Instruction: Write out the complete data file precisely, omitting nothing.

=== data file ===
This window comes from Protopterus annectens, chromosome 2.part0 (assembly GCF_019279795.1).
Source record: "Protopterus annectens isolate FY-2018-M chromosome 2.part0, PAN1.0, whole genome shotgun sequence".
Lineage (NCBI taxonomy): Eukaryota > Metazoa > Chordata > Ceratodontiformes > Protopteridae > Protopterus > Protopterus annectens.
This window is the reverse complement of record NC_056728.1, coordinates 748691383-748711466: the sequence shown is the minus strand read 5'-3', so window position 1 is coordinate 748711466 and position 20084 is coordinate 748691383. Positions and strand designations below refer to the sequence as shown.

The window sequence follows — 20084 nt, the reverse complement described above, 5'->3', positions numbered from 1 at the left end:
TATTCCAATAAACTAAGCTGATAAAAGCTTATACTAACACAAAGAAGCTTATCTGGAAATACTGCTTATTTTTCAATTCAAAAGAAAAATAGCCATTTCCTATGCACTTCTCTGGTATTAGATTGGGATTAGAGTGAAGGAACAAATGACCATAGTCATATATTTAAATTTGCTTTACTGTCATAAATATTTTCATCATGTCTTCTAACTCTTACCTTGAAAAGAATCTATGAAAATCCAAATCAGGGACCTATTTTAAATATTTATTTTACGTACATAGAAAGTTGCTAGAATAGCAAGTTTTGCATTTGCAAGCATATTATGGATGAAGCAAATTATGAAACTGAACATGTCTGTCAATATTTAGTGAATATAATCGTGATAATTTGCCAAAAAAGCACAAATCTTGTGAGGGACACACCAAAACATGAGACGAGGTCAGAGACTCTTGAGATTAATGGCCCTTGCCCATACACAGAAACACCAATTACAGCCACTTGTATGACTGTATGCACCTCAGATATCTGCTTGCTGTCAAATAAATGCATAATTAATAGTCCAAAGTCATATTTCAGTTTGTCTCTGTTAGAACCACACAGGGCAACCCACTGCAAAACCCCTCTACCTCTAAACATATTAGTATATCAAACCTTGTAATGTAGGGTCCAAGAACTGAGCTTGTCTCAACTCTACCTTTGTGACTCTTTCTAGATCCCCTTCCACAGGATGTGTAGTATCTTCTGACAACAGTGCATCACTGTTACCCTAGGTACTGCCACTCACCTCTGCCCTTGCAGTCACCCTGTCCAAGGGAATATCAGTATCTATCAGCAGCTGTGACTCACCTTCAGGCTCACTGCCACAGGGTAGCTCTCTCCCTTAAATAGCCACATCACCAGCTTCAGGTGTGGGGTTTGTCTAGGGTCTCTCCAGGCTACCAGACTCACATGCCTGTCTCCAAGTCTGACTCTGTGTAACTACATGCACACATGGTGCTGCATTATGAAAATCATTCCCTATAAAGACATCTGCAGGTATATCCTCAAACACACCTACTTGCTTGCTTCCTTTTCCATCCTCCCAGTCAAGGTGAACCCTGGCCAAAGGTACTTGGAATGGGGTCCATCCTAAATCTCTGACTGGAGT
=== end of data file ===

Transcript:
This window comes from Protopterus annectens, chromosome 2.part0 (assembly GCF_019279795.1).
Source record: "Protopterus annectens isolate FY-2018-M chromosome 2.part0, PAN1.0, whole genome shotgun sequence".
Lineage (NCBI taxonomy): Eukaryota > Metazoa > Chordata > Ceratodontiformes > Protopteridae > Protopterus > Protopterus annectens.
This window is the reverse complement of record NC_056728.1, coordinates 748691383-748711466: the sequence shown is the minus strand read 5'-3', so window position 1 is coordinate 748711466 and position 20084 is coordinate 748691383. Positions and strand designations below refer to the sequence as shown.

The window sequence follows — 20084 nt, the reverse complement described above, 5'->3', positions numbered from 1 at the left end:
TATTCCAATAAACTAAGCTGATAAAAGCTTATACTAACACAAAGAAGCTTATCTGGAAATACTGCTTATTTTTCAATTCAAAAGAAAAATAGCCATTTCCTATGCACTTCTCTGGTATTAGATTGGGATTAGAGTGAAGGAACAAATGACCATAGTCATATATTTAAATTTGCTTTACTGTCATAAATATTTTCATCATGTCTTCTAACTCTTACCTTGAAAAGAATCTATGAAAATCCAAATCAGGGACCTATTTTAAATATTTATTTTACGTACATAGAAAGTTGCTAGAATAGCAAGTTTTGCATTTGCAAGCATATTATGGATGAAGCAAATTATGAAACTGAACATGTCTGTCAATATTTAGTGAATATAATCGTGATAATTTGCCAAAAAAGCACAAATCTTGTGAGGGACACACCAAAACATGAGACGAGGTCAGAGACTCTTGAGATTAATGGCCCTTGCCCATACACAGAAACACCAATTACAGCCACTTGTATGACTGTATGCACCTCAGATATCTGCTTGCTGTCAAATAAATGCATAATTAATAGTCCAAAGTCATATTTCAGTTTGTCTCTGTTAGAACCACACAGGGCAACCCACTGCAAAACCCCTCTACCTCTAAACATATTAGTATATCAAACCTTGTAATGTAGGGTCCAAGAACTGAGCTTGTCTCAACTCTACCTTTGTGACTCTTTCTAGATCCCCTTCCACAGGATGTGTAGTATCTTCTGACAACAGTGCATCACTGTTACCCTAGGTACTGCCACTCACCTCTGCCCTTGCAGTCACCCTGTCCAAGGGAATATCAGTATCTATCAGCAGCTGTGACTCACCTTCAGGCTCACTGCCACAGGGTAGCTCTCTCCCTTAAATAGCCACATCACCAGCTTCAGGTGTGGGGTTTGTCTAGGGTCTCTCCAGGCTACCAGACTCACATGCCTGTCTCCAAGTCTGACTCTGTGTAACTACATGCACACATGGTGCTGCATTATGAAAATCATTCCCTATAAAGACATCTGCAGGTATATCCTCAAACACACCTACTTGCTTGCTTCCTTTTCCATCCTCCCAGTCAAGGTGAACCCTGGCCAAAGGTACTTGGAATGGGGTCCATCCTAAATCTCTGACTGGAGT